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# Example 1: A simple synthetic angle gather

We begin with synthetic data for the simple one-dimensional case described by Sava and Guitton (2003). Sava and Guitton (2003) use muting in the PRT domain to separate input data (Figure a) into a primary model (Figure c) and a multiple model (Figure b). We are able to use this multiple model for estimation of the noise PEF's, but find that the PRT-muted primary model does not produce satisfactory results as a model for signal PEF estimation. Because multiples and primaries overlap in some parts of the PRT domain (most importantly at near offsets), the primary model still contains some multiple energy, particularly in the deeper part of the record. We tested several model options for estimating the signal PEF: the raw PRT result; (the convolution of the noise PEF's with the original data such that the signal is considered to be anything in the data that is not removed by the noise PEF's); and a windowed version of the PRT result. We know that the lower part of the record contains no primary energy so we create a signal model (Figure d) by windowing and zero-padding the PRT result. Using the windowed PRT result to estimate our signal PEF, we can remove nearly all of the multiple energy, leaving Figure f as our final estimated signal.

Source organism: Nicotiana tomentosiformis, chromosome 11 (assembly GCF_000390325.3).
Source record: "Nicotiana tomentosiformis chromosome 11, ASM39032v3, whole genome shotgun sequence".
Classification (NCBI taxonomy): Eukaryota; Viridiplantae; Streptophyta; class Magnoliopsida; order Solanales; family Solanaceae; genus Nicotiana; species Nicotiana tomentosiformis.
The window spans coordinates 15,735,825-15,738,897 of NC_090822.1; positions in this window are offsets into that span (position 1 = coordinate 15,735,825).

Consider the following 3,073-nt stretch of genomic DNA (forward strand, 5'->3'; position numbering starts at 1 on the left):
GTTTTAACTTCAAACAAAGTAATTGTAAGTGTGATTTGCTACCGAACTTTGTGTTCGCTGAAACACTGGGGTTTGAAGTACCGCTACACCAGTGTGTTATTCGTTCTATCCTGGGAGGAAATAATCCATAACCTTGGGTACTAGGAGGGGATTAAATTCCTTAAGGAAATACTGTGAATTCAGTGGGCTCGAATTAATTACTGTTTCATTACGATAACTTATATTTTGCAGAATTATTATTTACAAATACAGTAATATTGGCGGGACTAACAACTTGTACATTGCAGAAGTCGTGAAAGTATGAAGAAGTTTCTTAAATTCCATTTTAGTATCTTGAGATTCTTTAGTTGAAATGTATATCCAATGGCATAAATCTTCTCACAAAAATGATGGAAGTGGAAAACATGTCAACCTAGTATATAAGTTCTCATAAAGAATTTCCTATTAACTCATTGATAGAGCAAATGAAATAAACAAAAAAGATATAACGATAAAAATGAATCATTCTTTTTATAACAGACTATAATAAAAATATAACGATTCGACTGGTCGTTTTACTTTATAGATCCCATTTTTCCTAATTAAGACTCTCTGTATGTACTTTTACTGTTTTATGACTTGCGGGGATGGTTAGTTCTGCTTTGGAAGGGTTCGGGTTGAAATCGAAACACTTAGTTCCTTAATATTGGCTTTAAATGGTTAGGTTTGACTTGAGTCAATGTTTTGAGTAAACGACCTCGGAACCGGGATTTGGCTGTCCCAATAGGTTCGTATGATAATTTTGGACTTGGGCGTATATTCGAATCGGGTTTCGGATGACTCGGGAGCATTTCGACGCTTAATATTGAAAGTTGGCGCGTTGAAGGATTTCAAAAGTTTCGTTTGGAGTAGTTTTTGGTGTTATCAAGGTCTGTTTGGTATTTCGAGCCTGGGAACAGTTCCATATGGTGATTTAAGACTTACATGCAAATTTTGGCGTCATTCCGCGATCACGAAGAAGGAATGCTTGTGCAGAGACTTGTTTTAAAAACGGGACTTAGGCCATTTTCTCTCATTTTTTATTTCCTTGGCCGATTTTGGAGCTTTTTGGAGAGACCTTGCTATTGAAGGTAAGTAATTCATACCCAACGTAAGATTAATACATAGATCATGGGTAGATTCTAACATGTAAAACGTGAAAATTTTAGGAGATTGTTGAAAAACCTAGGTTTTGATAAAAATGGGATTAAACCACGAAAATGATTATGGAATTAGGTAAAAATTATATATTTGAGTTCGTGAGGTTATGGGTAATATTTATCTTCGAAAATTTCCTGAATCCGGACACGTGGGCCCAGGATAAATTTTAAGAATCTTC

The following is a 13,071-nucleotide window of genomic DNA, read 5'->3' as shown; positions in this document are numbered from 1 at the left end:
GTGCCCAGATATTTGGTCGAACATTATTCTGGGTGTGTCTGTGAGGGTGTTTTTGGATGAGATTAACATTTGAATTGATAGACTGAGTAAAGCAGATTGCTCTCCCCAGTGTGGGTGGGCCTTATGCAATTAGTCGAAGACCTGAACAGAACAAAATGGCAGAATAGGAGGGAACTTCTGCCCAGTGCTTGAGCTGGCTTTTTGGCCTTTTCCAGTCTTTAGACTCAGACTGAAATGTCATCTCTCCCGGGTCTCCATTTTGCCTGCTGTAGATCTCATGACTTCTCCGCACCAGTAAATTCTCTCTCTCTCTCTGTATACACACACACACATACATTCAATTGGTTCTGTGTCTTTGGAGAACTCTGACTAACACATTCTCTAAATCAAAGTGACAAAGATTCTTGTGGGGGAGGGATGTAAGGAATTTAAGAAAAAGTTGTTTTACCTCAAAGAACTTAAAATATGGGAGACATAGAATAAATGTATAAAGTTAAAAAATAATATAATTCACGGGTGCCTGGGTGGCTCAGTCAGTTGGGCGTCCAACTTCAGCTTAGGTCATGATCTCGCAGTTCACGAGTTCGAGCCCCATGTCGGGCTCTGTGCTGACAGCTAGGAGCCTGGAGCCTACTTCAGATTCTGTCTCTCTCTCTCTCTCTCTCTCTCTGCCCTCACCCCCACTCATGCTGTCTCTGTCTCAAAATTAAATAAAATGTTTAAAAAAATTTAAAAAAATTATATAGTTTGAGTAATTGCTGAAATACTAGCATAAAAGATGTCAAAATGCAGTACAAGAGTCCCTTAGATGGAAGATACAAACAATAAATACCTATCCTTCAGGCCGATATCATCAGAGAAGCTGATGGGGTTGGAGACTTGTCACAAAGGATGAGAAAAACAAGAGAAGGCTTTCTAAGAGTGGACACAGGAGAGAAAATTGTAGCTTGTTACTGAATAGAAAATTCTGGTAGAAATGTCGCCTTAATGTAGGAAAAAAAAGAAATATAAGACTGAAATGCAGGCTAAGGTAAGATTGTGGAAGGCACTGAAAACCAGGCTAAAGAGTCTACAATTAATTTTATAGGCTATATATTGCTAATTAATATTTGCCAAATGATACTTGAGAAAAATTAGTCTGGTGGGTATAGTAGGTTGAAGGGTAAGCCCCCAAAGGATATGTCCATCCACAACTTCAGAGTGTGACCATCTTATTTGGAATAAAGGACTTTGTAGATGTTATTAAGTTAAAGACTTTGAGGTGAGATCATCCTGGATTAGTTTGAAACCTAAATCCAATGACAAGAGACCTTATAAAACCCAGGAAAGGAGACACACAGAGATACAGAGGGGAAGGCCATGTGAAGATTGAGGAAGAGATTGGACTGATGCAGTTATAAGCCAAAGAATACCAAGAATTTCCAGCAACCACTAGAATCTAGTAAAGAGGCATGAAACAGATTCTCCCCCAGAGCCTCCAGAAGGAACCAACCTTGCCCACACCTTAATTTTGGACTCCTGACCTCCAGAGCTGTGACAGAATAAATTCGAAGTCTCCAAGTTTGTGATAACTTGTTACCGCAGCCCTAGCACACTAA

CIG_syn_nice
Figure 1
(a) Input data- a synthetic angle gather. (b) Multiple model estimated with PRT approach. (c) Primary model estimated from PRT approach. (d) Signal model used for PEF estimation. (e) Multiple model estimated with PEF approach. (f) Primary model estimated with PEF approach.

While this result is clearly better than the PRT result, it is hardly surprising given the simplicity of the situation and the choice of signal model. It does, however, illustrate the important point that with careful model choice we can cleanly separate primaries from multiples in the angle domain, and encourages us to consider more complicated cases. This example also illustrates an advantage of PEF's over the PRT approach. The multiple model from the PRT approach fails to capture some of the steeply dipping parts of the multiple energy at the larger angles (Figure b), while this energy is captured by the PEF approach (Figure e). Although this energy was not in the model used for noise PEF estimation, the same part of the signal PEF estimation model contains only random noise, so the signal/noise separation places that energy in the output noise model. The result is a more thorough separation of signal from noise.

Next: Example 2: A more Up: Haines et al.: Multiple Previous: Introduction
Stanford Exploration Project
7/8/2003